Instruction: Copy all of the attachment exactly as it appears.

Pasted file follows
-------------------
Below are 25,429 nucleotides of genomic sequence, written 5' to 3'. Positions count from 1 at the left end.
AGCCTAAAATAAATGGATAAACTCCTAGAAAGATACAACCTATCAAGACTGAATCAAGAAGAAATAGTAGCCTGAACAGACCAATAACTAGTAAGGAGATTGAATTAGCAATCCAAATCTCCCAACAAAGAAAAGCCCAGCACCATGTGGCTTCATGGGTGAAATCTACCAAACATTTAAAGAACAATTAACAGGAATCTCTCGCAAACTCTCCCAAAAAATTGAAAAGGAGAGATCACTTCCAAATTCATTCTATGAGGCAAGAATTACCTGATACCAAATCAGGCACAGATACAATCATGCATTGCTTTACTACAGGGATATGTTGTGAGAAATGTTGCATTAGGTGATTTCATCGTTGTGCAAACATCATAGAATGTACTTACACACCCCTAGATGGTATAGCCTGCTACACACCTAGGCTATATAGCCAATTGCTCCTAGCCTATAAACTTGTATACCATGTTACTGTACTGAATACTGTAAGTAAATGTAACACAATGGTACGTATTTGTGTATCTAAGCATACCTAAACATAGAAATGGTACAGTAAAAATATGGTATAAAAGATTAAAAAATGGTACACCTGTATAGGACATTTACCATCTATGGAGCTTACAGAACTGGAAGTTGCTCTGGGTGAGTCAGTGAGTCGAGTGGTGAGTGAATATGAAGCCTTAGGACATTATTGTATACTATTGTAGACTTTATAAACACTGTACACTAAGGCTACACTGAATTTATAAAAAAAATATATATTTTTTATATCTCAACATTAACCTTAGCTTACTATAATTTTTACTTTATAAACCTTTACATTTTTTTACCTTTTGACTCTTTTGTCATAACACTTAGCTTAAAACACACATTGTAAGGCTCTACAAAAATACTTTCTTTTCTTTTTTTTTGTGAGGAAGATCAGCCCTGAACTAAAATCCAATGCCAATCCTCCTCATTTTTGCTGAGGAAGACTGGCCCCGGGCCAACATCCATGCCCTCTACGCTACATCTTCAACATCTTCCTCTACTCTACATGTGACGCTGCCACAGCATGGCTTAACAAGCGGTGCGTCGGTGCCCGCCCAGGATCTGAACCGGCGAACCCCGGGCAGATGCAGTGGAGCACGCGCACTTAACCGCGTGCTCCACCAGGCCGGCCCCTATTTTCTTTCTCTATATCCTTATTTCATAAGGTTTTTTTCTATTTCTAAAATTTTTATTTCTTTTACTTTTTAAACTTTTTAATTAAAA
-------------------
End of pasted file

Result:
Below are 25,429 nucleotides of genomic sequence, written 5' to 3'. Positions count from 1 at the left end.
AGCCTAAAATAAATGGATAAACTCCTAGAAAGATACAACCTATCAAGACTGAATCAAGAAGAAATAGTAGCCTGAACAGACCAATAACTAGTAAGGAGATTGAATTAGCAATCCAAATCTCCCAACAAAGAAAAGCCCAGCACCATGTGGCTTCATGGGTGAAATCTACCAAACATTTAAAGAACAATTAACAGGAATCTCTCGCAAACTCTCCCAAAAAATTGAAAAGGAGAGATCACTTCCAAATTCATTCTATGAGGCAAGAATTACCTGATACCAAATCAGGCACAGATACAATCATGCATTGCTTTACTACAGGGATATGTTGTGAGAAATGTTGCATTAGGTGATTTCATCGTTGTGCAAACATCATAGAATGTACTTACACACCCCTAGATGGTATAGCCTGCTACACACCTAGGCTATATAGCCAATTGCTCCTAGCCTATAAACTTGTATACCATGTTACTGTACTGAATACTGTAAGTAAATGTAACACAATGGTACGTATTTGTGTATCTAAGCATACCTAAACATAGAAATGGTACAGTAAAAATATGGTATAAAAGATTAAAAAATGGTACACCTGTATAGGACATTTACCATCTATGGAGCTTACAGAACTGGAAGTTGCTCTGGGTGAGTCAGTGAGTCGAGTGGTGAGTGAATATGAAGCCTTAGGACATTATTGTATACTATTGTAGACTTTATAAACACTGTACACTAAGGCTACACTGAATTTATAAAAAAAATATATATTTTTTATATCTCAACATTAACCTTAGCTTACTATAATTTTTACTTTATAAACCTTTACATTTTTTTACCTTTTGACTCTTTTGTCATAACACTTAGCTTAAAACACACATTGTAAGGCTCTACAAAAATACTTTCTTTTCTTTTTTTTTGTGAGGAAGATCAGCCCTGAACTAAAATCCAATGCCAATCCTCCTCATTTTTGCTGAGGAAGACTGGCCCCGGGCCAACATCCATGCCCTCTACGCTACATCTTCAACATCTTCCTCTACTCTACATGTGACGCTGCCACAGCATGGCTTAACAAGCGGTGCGTCGGTGCCCGCCCAGGATCTGAACCGGCGAACCCCGGGCAGATGCAGTGGAGCACGCGCACTTAACCGCGTGCTCCACCAGGCCGGCCCCTATTTTCTTTCTCTATATCCTTATTTCATAAGGTTTTTTTCTATTTCTAAAATTTTTATTTCTTTTACTTTTTAAACTTTTTAATTAAAA